Toby Greene's AFL ban to send a message

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The AFL appeals board has insisted on the need to "send a strong message" to participants at all levels of the game by doubling GWS star Toby Greene's suspension for intentional umpire contact to six matches.

Greene will miss the first five rounds of the 2022 season after the board on Thursday upheld the league's challenge to the length of the initial three-match penalty handed down by the independent tribunal in August.

The charge emanated from Greene's run-in with experienced whistle-blower Matt Stevic at three-quarter time of the Giants' elimination-final win over Sydney.

The AFL appealed on the grounds the tribunal's sanction was "manifestly inadequate", with league boss Gillon McLachlan finding it "personally hard to reconcile" with the fact a jury made up of past players found Greene guilty of "aggressive, demonstrative and disrespectful" conduct.

In handing down the appeals board's decision, chairman Murray Kellam said the initial three-match ban was "not only inadequate but demonstrably and manifestly so".

Kellam said the board felt there was a requirement for Greene's penalty to adequately denounce the dual All Australian's conduct as well as deter others from committing similar offences.

"There is a need to send a strong message to players in the AFL competition and players in the sport of Australian football at all levels that the commission of a reportable offence such as this will not be tolerated," Kellam said.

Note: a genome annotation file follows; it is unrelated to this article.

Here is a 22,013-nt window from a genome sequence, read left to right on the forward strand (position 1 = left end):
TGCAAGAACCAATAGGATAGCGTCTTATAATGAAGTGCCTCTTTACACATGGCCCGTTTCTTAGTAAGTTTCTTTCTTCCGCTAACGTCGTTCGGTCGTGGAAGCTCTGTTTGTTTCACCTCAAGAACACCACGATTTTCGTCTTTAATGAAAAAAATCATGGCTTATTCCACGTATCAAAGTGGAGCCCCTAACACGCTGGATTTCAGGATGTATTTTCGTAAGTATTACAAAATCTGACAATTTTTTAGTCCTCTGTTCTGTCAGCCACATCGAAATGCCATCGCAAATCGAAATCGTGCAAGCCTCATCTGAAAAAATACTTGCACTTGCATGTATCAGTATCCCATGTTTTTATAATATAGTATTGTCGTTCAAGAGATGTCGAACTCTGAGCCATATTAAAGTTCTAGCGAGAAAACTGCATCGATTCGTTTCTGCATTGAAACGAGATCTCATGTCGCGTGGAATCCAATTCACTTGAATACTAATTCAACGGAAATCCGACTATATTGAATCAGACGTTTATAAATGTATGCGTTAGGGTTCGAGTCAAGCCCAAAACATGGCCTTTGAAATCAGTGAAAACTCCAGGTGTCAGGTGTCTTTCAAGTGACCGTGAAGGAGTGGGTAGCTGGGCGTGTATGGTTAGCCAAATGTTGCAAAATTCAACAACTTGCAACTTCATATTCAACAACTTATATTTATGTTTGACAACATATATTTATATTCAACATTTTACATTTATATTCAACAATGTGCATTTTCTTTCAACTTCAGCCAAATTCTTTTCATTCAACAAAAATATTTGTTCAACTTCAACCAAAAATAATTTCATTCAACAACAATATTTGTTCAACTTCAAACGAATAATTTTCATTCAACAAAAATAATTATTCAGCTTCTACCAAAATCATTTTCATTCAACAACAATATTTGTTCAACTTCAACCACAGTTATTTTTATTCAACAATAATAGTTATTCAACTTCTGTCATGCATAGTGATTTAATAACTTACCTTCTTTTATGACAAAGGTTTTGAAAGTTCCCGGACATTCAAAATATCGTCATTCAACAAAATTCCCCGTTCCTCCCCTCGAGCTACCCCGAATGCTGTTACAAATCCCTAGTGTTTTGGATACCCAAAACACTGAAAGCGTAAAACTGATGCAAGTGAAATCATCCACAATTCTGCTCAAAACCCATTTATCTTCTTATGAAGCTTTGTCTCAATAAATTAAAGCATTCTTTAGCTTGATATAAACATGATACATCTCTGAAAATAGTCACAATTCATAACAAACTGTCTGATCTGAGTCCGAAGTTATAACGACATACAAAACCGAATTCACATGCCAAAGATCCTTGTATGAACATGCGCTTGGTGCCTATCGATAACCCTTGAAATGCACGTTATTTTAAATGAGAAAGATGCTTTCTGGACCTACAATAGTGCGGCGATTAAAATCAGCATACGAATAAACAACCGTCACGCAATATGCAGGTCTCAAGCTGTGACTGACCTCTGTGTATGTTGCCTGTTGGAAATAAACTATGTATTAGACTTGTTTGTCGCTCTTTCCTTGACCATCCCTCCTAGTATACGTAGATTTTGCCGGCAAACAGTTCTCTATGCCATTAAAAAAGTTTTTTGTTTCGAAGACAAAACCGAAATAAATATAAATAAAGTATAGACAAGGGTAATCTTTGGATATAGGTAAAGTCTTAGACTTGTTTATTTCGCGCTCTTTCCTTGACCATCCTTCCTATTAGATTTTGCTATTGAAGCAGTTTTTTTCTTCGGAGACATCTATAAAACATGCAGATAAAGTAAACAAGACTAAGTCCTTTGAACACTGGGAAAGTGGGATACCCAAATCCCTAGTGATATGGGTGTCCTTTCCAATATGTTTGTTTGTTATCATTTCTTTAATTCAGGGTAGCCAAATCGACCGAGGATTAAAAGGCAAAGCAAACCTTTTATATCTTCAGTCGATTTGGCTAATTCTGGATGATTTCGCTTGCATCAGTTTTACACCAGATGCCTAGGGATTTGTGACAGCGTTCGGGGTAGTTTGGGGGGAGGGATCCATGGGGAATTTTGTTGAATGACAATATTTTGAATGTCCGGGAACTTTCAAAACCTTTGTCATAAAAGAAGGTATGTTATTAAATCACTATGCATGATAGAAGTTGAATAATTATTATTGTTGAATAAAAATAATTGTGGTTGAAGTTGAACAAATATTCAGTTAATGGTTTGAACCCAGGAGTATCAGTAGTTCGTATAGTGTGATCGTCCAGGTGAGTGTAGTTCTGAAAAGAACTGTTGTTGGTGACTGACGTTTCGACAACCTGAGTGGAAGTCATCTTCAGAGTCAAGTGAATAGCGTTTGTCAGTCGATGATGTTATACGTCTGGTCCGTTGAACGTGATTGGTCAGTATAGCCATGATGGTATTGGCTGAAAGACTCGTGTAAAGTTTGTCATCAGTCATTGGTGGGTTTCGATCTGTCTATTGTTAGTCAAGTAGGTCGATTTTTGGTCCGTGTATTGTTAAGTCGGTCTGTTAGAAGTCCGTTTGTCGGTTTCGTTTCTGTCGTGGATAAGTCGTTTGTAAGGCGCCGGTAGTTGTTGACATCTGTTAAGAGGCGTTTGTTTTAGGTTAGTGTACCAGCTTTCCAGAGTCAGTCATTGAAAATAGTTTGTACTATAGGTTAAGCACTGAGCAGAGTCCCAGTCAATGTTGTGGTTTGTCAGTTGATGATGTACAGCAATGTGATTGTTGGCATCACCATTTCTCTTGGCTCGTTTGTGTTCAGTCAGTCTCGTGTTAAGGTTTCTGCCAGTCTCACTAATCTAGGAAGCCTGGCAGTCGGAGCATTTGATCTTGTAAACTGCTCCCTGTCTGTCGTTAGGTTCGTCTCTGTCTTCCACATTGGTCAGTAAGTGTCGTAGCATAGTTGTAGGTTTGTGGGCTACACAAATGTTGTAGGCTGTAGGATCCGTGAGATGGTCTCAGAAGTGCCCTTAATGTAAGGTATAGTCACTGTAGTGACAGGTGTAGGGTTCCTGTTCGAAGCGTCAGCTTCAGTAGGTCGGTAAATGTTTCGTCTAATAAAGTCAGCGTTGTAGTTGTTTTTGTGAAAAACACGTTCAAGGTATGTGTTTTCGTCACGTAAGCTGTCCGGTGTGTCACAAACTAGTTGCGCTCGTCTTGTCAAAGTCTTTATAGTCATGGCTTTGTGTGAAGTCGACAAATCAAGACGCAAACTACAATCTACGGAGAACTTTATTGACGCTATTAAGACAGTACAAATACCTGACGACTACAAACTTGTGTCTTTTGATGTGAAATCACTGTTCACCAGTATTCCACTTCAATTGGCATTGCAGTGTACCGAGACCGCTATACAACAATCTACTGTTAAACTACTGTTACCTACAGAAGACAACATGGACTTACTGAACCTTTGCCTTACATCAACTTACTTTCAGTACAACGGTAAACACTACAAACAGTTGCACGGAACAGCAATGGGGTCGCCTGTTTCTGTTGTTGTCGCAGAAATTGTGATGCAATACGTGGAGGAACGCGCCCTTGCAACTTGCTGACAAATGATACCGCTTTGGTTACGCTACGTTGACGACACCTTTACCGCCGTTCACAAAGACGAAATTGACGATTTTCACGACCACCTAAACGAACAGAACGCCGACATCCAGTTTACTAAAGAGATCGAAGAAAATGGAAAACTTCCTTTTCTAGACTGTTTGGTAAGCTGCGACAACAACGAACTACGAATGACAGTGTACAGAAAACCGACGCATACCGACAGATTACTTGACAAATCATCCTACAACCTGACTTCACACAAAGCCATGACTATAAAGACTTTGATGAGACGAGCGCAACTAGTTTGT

"Umpires at all levels have to know that this is the position, and that they can carry out their vital function with confidence.

"The image, the integrity and the reputation of Australian football must be protected.

"That can only happen if players at all levels act responsibly and honour their obligations to the umpires."

Greene and Stevic were not called on to give further evidence at Thursday's appeal hearing, which was deferred until the end of the season at the Giants' request and conducted via video link.

During the initial tribunal hearing in August, Greene conceded he was at fault for making contact with Stevic and apologised for doing so, but repeatedly denied the contact was intentional.

Kellam said the appeals board took that into consideration when reaching its verdict and indicated Greene's denials of intent three days after the incident occurred had counted against him.

Greene served one match of his suspension when he sat out the Giants' season-ending semi-final defeat to Geelong last month and will be free to play in round six next year.

The 28-year-old has been in contention to take over the GWS captaincy from Stephen Coniglio in 2022, but will now miss a significant portion of the season and may not be considered suitable for the role.

Greene's leadership qualities are highly regarded by the Giants despite his repeated indiscretions, which have led to 22 charges over his decade-long career.

The mercurial forward has now been suspended for a total of 14 matches and accrued almost $30,000 worth of fines.

GWS football manager Jason McCartney said the club accepted the appeals board's decision.

"As we said at the time, as a club we maintain that umpires are sacrosanct," McCartney said in a statement.

"We understand the important role they play in our game and they are to be respected at all times.

"Toby apologised for his actions.

"He is remorseful for the incident that occurred and understands the responsibility he has to umpires specifically, and the game more broadly."

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